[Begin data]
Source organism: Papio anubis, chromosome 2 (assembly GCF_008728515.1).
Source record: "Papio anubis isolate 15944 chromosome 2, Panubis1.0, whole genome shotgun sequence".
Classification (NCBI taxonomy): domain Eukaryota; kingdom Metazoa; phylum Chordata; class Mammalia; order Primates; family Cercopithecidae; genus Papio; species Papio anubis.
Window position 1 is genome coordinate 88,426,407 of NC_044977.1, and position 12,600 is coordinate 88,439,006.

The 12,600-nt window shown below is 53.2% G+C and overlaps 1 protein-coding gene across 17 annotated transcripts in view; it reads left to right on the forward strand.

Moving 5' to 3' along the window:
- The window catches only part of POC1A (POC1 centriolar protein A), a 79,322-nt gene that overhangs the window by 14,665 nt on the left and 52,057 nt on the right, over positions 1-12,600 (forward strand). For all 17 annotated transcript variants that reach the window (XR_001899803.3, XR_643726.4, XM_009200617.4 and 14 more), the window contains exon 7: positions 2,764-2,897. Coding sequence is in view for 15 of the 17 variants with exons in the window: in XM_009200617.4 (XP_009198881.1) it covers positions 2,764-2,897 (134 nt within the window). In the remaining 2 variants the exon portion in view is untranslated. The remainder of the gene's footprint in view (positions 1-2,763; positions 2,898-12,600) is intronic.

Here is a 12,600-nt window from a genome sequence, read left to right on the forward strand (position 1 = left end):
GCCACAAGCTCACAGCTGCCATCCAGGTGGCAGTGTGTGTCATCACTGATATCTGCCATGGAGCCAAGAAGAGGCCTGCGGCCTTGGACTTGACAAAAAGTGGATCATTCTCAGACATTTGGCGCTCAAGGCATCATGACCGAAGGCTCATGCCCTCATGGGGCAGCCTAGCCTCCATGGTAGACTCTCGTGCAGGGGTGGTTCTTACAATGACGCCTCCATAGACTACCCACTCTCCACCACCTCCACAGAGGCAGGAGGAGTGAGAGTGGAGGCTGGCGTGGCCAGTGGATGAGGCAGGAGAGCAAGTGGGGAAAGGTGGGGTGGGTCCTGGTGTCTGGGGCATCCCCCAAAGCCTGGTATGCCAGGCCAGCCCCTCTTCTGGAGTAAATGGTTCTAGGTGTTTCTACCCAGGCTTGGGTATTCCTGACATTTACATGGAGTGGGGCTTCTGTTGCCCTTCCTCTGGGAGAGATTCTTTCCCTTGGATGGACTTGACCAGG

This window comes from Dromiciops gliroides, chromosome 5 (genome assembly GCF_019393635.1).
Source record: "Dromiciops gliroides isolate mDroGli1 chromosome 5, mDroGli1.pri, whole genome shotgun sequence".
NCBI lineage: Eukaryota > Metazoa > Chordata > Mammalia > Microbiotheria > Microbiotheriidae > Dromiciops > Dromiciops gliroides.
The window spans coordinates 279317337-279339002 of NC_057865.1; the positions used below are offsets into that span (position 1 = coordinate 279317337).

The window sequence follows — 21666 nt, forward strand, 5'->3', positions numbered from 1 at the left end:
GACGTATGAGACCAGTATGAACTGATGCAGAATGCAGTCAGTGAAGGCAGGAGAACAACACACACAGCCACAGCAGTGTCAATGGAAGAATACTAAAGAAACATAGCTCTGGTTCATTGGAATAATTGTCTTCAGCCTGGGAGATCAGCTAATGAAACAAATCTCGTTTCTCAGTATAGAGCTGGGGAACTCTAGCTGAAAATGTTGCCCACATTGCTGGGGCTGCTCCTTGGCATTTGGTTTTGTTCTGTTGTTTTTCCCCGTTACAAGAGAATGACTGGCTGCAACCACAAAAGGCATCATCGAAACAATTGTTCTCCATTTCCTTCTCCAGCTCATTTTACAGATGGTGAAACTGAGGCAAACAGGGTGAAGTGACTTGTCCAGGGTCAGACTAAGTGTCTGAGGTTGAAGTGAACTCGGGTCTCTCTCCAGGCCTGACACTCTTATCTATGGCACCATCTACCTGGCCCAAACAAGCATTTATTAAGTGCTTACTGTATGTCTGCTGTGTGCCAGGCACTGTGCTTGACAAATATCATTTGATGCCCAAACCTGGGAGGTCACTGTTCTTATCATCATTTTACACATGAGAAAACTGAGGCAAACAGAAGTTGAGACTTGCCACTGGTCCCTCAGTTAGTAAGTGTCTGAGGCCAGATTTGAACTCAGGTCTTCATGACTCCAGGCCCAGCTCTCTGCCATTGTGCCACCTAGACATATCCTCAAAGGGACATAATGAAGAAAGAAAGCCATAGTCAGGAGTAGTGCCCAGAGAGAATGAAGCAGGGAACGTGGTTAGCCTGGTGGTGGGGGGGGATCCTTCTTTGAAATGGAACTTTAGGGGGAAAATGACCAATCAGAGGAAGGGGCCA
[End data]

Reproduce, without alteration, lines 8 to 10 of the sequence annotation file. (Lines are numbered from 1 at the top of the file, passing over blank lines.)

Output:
Here is a 12,600-nt window from a genome sequence, read left to right on the forward strand (position 1 = left end):
GCCACAAGCTCACAGCTGCCATCCAGGTGGCAGTGTGTGTCATCACTGATATCTGCCATGGAGCCAAGAAGAGGCCTGCGGCCTTGGACTTGACAAAAAGTGGATCATTCTCAGACATTTGGCGCTCAAGGCATCATGACCGAAGGCTCATGCCCTCATGGGGCAGCCTAGCCTCCATGGTAGACTCTCGTGCAGGGGTGGTTCTTACAATGACGCCTCCATAGACTACCCACTCTCCACCACCTCCACAGAGGCAGGAGGAGTGAGAGTGGAGGCTGGCGTGGCCAGTGGATGAGGCAGGAGAGCAAGTGGGGAAAGGTGGGGTGGGTCCTGGTGTCTGGGGCATCCCCCAAAGCCTGGTATGCCAGGCCAGCCCCTCTTCTGGAGTAAATGGTTCTAGGTGTTTCTACCCAGGCTTGGGTATTCCTGACATTTACATGGAGTGGGGCTTCTGTTGCCCTTCCTCTGGGAGAGATTCTTTCCCTTGGATGGACTTGACCAGG

This window comes from Dromiciops gliroides, chromosome 5 (genome assembly GCF_019393635.1).